Also, I just have to mention here someone whose influence was definitely indirect, but who - in my opinion - pretty much invented rock 'n' roll: Sister Rosetta Tharpe - check out some of her stuff on YouTube. The sound quality isn't great on most of them, but you can definitely hear her mastery of the electric guitar...

Martinex1 said...

It's hard to argue with the legends presented above like Elvis, Chuck, Little Richard etc. so I won't even try. Those are candidates for the Mount Rushmore of early Rock n Roll.

But can I just give a shout out to The Big Bopper. I liked the beat and happiness and the humor of songs like Chantilly Lace. I think some of the novelty songs influenced other things as well.

Now if we drifted into the early 60s we could talk about Dick Dale, but that's for another time.

Karen said...

Martinex, I'd love to talk about Dick Dale, although it might just be the two of us. I saw him play last year and he still blazes. I had to laugh, too -the venue was an auditorium at a music museum, where most of the acts are much more, uh, sedate. Prior to the show, they had handed out ear plugs and issued a warning about how loud it would get. I didn't use the ear plugs -I wanted to hear everything clearly. During the first 30 minutes or so, Dick kept going over and turning his amp up higher and higher. I was in the third row and was nearly deaf by the time he finished. But it was great.

It is a shame though, that he is in bad health and really has to be out on the road to pay his medical bills. That guy was such a pioneer, he should never have to worry about money.

Garett said...

Steve, I read Randy Bachman's (Guess Who, BTO) book recently: https://www.amazon.ca/Randy-Bachmans-Vinyl-Tap-Stories/dp/067006579X
and he talks about The Shadows and Hank Marvin being a huge inspiration.

Elvis was great as a performer, but Buddy Holly may have been the biggest influence in terms of songwriting. Chuck Berry played a great guitar, but many of his songs do sound the same. Holly had more range, and perhaps influenced more musicians to become singer-songwriters and not only crooners.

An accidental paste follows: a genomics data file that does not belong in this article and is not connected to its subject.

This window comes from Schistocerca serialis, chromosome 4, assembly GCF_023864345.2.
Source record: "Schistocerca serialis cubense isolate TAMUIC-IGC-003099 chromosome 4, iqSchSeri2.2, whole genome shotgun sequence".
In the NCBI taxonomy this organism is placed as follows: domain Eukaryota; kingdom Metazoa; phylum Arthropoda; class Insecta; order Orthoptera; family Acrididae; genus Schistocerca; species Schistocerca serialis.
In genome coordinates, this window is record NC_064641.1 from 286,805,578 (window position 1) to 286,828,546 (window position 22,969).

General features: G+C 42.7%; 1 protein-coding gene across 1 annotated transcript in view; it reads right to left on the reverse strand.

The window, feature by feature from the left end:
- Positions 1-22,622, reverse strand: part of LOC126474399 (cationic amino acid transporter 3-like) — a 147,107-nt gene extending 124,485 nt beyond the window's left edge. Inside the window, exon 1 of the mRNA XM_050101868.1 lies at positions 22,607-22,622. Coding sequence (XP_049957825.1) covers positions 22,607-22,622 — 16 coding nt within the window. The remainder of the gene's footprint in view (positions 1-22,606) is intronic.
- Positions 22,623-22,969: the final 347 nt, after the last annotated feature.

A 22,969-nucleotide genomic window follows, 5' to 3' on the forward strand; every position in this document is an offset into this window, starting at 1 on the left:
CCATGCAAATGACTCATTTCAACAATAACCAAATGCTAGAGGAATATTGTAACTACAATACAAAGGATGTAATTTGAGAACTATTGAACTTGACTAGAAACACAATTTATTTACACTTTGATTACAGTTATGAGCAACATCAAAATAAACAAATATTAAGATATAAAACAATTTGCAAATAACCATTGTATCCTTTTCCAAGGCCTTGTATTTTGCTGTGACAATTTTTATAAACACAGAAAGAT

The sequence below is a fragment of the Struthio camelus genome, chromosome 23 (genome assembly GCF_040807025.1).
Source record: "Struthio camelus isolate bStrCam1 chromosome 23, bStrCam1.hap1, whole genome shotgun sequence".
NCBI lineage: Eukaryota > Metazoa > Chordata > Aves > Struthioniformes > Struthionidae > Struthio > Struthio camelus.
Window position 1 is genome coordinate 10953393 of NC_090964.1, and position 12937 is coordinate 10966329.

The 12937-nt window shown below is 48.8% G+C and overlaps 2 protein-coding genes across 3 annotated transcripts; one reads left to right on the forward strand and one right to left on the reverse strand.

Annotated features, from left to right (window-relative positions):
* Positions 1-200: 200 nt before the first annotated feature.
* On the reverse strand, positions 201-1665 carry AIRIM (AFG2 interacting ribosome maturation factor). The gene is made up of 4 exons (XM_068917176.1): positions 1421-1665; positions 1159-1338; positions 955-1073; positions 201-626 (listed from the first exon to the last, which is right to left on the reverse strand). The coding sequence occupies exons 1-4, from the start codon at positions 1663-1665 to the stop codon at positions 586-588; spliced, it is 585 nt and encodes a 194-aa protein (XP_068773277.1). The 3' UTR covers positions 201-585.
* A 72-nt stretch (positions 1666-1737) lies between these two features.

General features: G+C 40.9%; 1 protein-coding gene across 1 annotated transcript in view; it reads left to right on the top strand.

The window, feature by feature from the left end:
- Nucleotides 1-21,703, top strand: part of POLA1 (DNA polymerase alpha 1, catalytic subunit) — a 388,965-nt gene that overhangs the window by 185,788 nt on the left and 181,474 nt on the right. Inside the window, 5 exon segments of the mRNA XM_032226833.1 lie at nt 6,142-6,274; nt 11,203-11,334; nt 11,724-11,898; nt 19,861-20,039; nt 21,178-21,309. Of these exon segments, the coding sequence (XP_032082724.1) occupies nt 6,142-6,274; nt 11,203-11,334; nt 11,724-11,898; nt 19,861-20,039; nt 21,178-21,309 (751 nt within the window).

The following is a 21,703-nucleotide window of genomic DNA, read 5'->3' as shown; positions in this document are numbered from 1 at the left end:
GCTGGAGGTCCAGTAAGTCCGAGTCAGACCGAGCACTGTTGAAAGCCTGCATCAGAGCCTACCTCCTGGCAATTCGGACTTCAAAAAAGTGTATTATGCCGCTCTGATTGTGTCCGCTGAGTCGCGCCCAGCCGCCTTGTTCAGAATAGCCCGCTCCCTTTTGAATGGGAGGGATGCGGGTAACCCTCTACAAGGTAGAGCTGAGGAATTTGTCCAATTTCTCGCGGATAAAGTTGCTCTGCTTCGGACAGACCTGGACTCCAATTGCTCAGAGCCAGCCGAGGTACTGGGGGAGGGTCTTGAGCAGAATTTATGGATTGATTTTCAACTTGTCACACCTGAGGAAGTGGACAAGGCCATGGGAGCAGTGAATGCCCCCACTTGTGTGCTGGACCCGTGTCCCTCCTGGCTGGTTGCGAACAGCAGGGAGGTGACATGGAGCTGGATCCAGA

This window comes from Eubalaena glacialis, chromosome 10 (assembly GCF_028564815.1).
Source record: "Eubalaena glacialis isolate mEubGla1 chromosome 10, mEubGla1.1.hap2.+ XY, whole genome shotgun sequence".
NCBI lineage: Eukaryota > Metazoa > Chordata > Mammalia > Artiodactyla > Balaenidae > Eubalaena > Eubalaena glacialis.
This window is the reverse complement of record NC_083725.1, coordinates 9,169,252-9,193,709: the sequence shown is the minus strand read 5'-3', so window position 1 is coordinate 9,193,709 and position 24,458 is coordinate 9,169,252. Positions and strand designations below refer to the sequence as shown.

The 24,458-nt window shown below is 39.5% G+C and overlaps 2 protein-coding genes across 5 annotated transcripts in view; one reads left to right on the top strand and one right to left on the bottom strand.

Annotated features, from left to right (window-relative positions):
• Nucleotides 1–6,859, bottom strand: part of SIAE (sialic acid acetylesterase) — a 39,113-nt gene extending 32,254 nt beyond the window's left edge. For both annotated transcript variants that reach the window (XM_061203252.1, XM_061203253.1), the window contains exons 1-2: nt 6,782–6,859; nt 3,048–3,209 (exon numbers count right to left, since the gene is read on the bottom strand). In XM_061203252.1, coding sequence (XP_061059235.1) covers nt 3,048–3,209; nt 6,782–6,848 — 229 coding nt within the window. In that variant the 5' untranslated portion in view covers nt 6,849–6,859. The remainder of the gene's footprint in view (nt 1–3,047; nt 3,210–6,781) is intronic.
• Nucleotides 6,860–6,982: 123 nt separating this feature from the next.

Martinex1 said...

Dick Dale is fantastic. A true pioneer. I would love to see him play live; jealous of that. And what a larger than life character, playing his first fender upside down left handed and cranking out that wonderful sound with his flying fast fingers, blowing out amp after amp. Influencing folks from Jeff Beck to Stevie Ray Vaughan to Laika & the Cosmonauts (a band from Finland).

Here's a lasting influence (and it may be a legend) Dale recorded the music for Disney's Space Mountain! I heard he played on top of Space Mountain for the opening- have no idea if that's true. Maybe some West Coasters know.

You cannot have surf music or any of the high speed rolling twang without Dale.

Redartz said...

Think I'd have to go with Elvis, at least in terms of popular influence. But as others have mentioned, musically the likes of Chuck Berry, Little Richard, and other R&B figures seem more
integral. Also have to give a nod to Eddie Cochran, if only for "Summertime Blues"...

Anonymous said...

Wow what a list of musical legends here. I'm not a music historian, but Elvis aside, my pick would be Chuck Berry.

- Mike 'don't step on my blue suede shoes' from Trinidad & Tobago.